Fellow members of this House,
We are discussing the extension of the mandate for EUNAVFOR MED Operation SOPHIA today. In the first instance, this is of course a very concrete and specific question. But I think we must be aware in this debate that we are experiencing a period of fundamental shifts in the world; a period in which old certainties no longer apply in many ways – a period of escalating conflicts, unstable countries, increased migration flows towards Europe, but above all, migration between poor countries.
On the one hand, there is growing insecurity. On the other hand, we face the problem of no longer really knowing which countries in the world are still our partners in overcoming such challenges humanely, democratically and peacefully. Yesterday’s decision by the new US Administration under Donald Trump to withdraw from the Paris Climate Agreement naturally has the dramatic consequence, should this decision be upheld in the coming years, that there will be yet another reason for people to migrate or flee, yet another reason for war and civil war. The reason has to do with water and the few patches of agricultural land that that will remain in some regions.
That is why we not only need to address the traditional reasons for forced migration, which are bad enough, but also very long‑term developments such as climate change, which robs people of their livelihoods. That is why withdrawing from an international climate agreement also means turning one’s back on the fight against the causes of forced migration, displacement and migration. I see this as an extraordinarily bad development.
It shows that even with those we used to refer to as “the West”, we no longer have the same point of view on topics such as migration and its causes, let alone the same vocabulary.
The German Government firmly believes that in view of these shifts, Europe must step up and take on greater responsibility for its own security and for shaping international policies. That is certainly no easy task, as Europe was not founded as a global political actor, but rather with more of an internal focus. We are only learning now that we must express our ideas on cooperation and on tackling the great tasks and challenges in the world more as Europeans and not only as individual member states. More than ever, we need to take joint and decisive action in order to overcome the challenges posed by unstable countries in our neighbourhood, displacement and unmanaged migration.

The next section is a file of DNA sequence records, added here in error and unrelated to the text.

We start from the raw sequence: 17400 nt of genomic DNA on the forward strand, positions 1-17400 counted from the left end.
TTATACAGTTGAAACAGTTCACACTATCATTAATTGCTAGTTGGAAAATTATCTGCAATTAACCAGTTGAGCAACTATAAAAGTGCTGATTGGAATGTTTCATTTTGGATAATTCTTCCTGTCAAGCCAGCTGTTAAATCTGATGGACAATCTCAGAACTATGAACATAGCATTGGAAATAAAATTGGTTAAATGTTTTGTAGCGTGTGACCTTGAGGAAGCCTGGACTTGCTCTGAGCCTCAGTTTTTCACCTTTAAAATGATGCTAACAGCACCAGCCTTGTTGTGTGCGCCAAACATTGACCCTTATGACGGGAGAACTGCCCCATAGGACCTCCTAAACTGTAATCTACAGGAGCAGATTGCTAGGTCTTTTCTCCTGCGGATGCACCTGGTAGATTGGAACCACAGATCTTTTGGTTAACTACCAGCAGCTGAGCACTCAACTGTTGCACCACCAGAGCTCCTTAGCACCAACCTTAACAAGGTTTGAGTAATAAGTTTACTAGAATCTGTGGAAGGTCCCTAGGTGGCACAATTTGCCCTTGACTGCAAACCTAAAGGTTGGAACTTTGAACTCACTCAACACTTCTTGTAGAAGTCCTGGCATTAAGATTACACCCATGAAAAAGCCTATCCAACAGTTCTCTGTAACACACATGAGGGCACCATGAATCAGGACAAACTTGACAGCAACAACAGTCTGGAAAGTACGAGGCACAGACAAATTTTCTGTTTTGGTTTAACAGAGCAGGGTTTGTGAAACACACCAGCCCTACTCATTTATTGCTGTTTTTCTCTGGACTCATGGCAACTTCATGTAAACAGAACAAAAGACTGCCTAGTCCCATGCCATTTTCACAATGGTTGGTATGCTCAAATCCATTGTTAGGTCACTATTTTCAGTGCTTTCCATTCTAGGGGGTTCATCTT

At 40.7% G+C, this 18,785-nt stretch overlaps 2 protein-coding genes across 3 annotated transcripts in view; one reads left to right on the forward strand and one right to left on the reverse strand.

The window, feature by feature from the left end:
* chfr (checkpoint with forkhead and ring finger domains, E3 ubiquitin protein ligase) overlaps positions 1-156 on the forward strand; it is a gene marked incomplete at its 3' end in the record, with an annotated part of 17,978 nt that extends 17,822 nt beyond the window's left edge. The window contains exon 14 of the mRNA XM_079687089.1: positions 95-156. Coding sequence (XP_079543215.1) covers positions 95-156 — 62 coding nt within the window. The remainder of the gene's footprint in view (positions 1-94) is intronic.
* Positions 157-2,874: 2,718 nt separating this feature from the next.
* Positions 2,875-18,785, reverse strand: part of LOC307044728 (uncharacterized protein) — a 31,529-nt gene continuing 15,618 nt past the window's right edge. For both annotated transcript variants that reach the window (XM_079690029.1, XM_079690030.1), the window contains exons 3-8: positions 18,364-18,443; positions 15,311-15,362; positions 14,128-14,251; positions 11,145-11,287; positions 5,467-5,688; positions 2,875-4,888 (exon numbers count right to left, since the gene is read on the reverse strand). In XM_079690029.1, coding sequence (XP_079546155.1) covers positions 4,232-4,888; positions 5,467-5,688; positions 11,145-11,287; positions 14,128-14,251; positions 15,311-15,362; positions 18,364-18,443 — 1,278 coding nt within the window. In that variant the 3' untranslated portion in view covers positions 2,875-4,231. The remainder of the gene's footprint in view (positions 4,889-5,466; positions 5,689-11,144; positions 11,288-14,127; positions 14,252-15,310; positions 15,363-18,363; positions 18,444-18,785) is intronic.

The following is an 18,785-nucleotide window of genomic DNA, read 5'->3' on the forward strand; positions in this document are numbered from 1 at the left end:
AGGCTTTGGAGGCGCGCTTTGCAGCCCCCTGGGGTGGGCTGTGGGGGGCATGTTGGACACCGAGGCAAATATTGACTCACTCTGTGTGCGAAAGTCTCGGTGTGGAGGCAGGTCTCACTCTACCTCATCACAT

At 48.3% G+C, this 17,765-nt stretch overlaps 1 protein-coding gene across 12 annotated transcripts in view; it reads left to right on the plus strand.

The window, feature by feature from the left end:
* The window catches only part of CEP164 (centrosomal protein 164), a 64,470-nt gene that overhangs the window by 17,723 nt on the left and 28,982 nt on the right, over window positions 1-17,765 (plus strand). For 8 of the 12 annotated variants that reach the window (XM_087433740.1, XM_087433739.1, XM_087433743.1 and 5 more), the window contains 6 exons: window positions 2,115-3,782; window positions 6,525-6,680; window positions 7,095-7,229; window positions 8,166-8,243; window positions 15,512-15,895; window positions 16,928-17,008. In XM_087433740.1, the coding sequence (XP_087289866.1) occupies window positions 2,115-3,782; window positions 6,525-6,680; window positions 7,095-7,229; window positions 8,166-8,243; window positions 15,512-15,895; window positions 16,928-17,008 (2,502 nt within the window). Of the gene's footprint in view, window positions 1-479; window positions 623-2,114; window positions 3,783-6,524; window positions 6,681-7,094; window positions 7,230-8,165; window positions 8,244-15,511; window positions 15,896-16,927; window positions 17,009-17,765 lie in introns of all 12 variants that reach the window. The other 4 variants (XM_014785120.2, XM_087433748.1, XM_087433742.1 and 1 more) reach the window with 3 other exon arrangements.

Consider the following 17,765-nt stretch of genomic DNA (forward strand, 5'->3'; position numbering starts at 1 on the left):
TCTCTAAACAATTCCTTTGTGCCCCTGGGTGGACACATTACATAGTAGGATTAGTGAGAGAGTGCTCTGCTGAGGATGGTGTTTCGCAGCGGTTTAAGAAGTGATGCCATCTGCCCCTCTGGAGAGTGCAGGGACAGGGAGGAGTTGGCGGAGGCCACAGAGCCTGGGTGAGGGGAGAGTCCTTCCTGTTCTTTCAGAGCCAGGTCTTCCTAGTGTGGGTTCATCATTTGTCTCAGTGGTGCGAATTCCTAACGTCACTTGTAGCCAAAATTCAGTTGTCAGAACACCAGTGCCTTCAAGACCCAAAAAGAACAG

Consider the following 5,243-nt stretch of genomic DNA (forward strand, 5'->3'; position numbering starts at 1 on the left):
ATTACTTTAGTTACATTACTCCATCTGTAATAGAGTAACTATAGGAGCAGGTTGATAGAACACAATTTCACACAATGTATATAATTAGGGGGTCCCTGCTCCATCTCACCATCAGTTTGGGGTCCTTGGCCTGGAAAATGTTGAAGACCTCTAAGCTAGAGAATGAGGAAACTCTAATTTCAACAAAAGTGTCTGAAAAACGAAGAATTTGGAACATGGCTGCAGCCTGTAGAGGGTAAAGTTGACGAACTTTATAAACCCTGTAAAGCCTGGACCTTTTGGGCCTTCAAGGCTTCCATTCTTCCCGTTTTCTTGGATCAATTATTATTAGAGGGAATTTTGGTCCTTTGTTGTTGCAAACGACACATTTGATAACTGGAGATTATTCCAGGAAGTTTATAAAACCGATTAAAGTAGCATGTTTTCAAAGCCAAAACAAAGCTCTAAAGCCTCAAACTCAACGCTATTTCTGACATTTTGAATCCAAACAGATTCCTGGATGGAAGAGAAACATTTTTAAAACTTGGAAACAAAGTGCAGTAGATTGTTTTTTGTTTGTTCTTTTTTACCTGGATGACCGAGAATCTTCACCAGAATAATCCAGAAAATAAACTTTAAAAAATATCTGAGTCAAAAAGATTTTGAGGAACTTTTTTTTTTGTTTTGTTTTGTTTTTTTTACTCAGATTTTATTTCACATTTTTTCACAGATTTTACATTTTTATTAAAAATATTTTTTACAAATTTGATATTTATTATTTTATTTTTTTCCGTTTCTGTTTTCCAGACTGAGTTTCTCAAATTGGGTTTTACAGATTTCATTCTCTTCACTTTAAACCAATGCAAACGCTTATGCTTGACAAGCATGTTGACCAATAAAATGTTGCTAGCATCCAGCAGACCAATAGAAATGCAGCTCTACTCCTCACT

At the start of the week, I hosted high-level actors from this field – UNHCR, the International Organization for Migration and the International Federation of Red Cross and Red Crescent Societies. They all said that the challenges we are experiencing as a result of refugee movements and migration are only just beginning.
They all agreed that we will sometimes need to use military means to prevent worse things from happening. But we will not resolve any conflict anywhere or foster stabilisation through military means alone. On the contrary, we only stand a chance of truly overcoming these challenges if we invest in crisis and disaster prevention and the fight against hunger and poverty and if we create opportunities.
The organisations say that 240 million people worldwide are migrants – 65 million of them are refugees. Contrary to what we in Europe and Germany may sometimes feel, 90 percent of all these flows of refugees and migrants are not in our part of the world, but rather in the global South. However, that simply means that the main burden is carried by those who are already poor and already face far more difficult circumstances.